A brilliant doctor once said to me ‘You’re the expert. You know your body better than everyone. Listen to it’. At the time I was dismayed; by nature I am anti-authoritarian, yet I found myself wanting ‘the authority’ to tell me what to do, and how to do it. But he was right. Learning to listen and trust what your body needs is the best and most responsible thing you can do for yourself and those closest to you. Nothing about this is easy. I often find my mind/brain at odds with my body. When the former wins and I over-ride exhaustion or great pain (in my case, head), there is a real backlash. What ‘long virus’ often needs is rest, which may include a walk, however short, to enjoy the sun or rain on your face; or escaping into a good book or box set; letting the to-do list go.

This necessitates a lot of support from partner, family, colleagues and close friends. To be honest but not self-obsessed is difficult; it requires patience and courage on all sides. We have to trust the right people (let go of the ones who are judgemental, stressful or afraid) as much as ourselves. There are hopeless days when the ‘failure’ to be well prowls inside you, when you can’t be part of our success-ridden society. But success should not be about money or status.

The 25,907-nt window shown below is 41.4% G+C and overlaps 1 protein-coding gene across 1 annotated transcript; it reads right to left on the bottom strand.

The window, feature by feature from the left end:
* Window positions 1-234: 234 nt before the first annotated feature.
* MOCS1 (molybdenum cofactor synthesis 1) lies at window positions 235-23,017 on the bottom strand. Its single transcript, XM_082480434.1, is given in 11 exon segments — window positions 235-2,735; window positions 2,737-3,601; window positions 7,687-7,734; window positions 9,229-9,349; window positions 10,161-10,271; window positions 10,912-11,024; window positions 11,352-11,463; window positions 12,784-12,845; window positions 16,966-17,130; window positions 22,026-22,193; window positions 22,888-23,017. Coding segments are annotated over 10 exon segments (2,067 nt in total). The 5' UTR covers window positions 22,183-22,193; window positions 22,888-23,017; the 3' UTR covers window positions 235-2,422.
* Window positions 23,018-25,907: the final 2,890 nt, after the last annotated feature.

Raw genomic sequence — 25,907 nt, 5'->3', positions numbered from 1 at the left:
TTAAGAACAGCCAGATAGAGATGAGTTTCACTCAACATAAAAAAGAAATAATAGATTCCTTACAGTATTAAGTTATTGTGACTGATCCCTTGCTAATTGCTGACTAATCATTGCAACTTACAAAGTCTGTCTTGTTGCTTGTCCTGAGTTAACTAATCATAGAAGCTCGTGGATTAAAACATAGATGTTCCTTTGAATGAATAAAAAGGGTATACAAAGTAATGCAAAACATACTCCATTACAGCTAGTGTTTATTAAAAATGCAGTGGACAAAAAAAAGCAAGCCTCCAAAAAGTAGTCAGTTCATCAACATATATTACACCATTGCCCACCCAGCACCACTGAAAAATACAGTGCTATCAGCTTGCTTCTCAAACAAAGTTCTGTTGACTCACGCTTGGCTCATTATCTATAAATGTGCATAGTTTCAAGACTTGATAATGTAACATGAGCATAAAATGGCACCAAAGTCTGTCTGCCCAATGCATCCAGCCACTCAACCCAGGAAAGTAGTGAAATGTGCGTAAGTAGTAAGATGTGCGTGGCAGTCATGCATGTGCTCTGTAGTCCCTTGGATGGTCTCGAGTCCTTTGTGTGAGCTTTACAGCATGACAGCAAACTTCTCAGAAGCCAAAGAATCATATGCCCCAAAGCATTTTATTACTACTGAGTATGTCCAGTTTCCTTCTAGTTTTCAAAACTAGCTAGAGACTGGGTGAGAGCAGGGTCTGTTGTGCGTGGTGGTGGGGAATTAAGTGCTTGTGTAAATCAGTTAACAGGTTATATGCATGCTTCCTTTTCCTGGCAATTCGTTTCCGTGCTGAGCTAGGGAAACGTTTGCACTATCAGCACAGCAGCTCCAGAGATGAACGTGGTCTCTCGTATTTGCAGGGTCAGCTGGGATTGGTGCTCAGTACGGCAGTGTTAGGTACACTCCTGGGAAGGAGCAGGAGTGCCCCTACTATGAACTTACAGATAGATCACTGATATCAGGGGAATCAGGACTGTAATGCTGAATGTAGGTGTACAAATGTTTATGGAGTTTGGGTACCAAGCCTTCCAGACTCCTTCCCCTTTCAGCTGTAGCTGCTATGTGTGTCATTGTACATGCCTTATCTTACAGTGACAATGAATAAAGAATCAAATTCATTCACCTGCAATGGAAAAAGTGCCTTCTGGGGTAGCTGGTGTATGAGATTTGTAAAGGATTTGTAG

Covid-19 itself levels us out, and progressive thinking and action (as in communities working together over the past year) is challenging this outdated culture - however far there still is to go. Success is about being the fullest human you can be – and today that might mean giving up and crawling under the duvet without feeling guilty. Dishonesty to yourself and others is self-defeating; it uses up precious energy. The mind and body need time to recover from a long and/or serious illness, however awkward the timing is – and it will be. To step out of the busy, exciting and exhausting adrenaline of the outer world is the essential; there isn’t an alternative at this point. The longer the delay, the longer the recovery; and the body wants to recover.